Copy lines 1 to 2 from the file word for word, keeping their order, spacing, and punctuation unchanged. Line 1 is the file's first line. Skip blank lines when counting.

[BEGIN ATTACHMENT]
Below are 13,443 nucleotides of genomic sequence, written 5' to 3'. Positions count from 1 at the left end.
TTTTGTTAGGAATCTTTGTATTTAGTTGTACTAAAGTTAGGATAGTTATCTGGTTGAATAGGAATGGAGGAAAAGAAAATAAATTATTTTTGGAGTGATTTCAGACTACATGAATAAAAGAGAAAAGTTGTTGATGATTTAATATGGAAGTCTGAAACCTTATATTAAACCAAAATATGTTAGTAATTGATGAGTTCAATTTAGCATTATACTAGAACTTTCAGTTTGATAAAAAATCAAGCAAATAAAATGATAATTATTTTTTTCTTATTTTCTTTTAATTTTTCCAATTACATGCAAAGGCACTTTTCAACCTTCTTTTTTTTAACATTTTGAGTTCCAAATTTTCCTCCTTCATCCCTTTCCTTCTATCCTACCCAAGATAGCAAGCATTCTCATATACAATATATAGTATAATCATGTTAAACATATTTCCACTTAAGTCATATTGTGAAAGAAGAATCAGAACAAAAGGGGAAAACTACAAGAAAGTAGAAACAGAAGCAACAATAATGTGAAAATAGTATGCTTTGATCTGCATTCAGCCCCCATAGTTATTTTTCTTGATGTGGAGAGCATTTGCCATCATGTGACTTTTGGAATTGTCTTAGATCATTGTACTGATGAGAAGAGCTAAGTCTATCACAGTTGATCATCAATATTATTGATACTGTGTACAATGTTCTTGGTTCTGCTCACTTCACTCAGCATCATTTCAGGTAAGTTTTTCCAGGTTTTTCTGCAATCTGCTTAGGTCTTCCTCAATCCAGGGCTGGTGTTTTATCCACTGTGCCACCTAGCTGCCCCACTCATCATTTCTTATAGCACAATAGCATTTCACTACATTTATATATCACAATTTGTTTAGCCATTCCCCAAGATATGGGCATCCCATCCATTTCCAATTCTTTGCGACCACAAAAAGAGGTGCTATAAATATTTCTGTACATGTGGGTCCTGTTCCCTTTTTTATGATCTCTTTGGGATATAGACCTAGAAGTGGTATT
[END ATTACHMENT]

Below are 13,443 nucleotides of genomic sequence, written 5' to 3'. Positions count from 1 at the left end.
TTTTGTTAGGAATCTTTGTATTTAGTTGTACTAAAGTTAGGATAGTTATCTGGTTGAATAGGAATGGAGGAAAAGAAAATAAATTATTTTTGGAGTGATTTCAGACTACATGAATAAAAGAGAAAAGTTGTTGATGATTTAATATGGAAGTCTGAAACCTTATATTAAACCAAAATATGTTAGTAATTGATGAGTTCAATTTAGCATTATACTAGAACTTTCAGTTTGATAAAAAATCAAGCAAATAAAATGATAATTATTTTTTTCTTATTTTCTTTTAATTTTTCCAATTACATGCAAAGGCACTTTTCAACCTTCTTTTTTTTAACATTTTGAGTTCCAAATTTTCCTCCTTCATCCCTTTCCTTCTATCCTACCCAAGATAGCAAGCATTCTCATATACAATATATAGTATAATCATGTTAAACATATTTCCACTTAAGTCATATTGTGAAAGAAGAATCAGAACAAAAGGGGAAAACTACAAGAAAGTAGAAACAGAAGCAACAATAATGTGAAAATAGTATGCTTTGATCTGCATTCAGCCCCCATAGTTATTTTTCTTGATGTGGAGAGCATTTGCCATCATGTGACTTTTGGAATTGTCTTAGATCATTGTACTGATGAGAAGAGCTAAGTCTATCACAGTTGATCATCAATATTATTGATACTGTGTACAATGTTCTTGGTTCTGCTCACTTCACTCAGCATCATTTCAGGTAAGTTTTTCCAGGTTTTTCTGCAATCTGCTTAGGTCTTCCTCAATCCAGGGCTGGTGTTTTATCCACTGTGCCACCTAGCTGCCCCACTCATCATTTCTTATAGCACAATAGCATTTCACTACATTTATATATCACAATTTGTTTAGCCATTCCCCAAGATATGGGCATCCCATCCATTTCCAATTCTTTGCGACCACAAAAAGAGGTGCTATAAATATTTCTGTACATGTGGGTCCTGTTCCCTTTTTTATGATCTCTTTGGGATATAGACCTAGAAGTGGTATT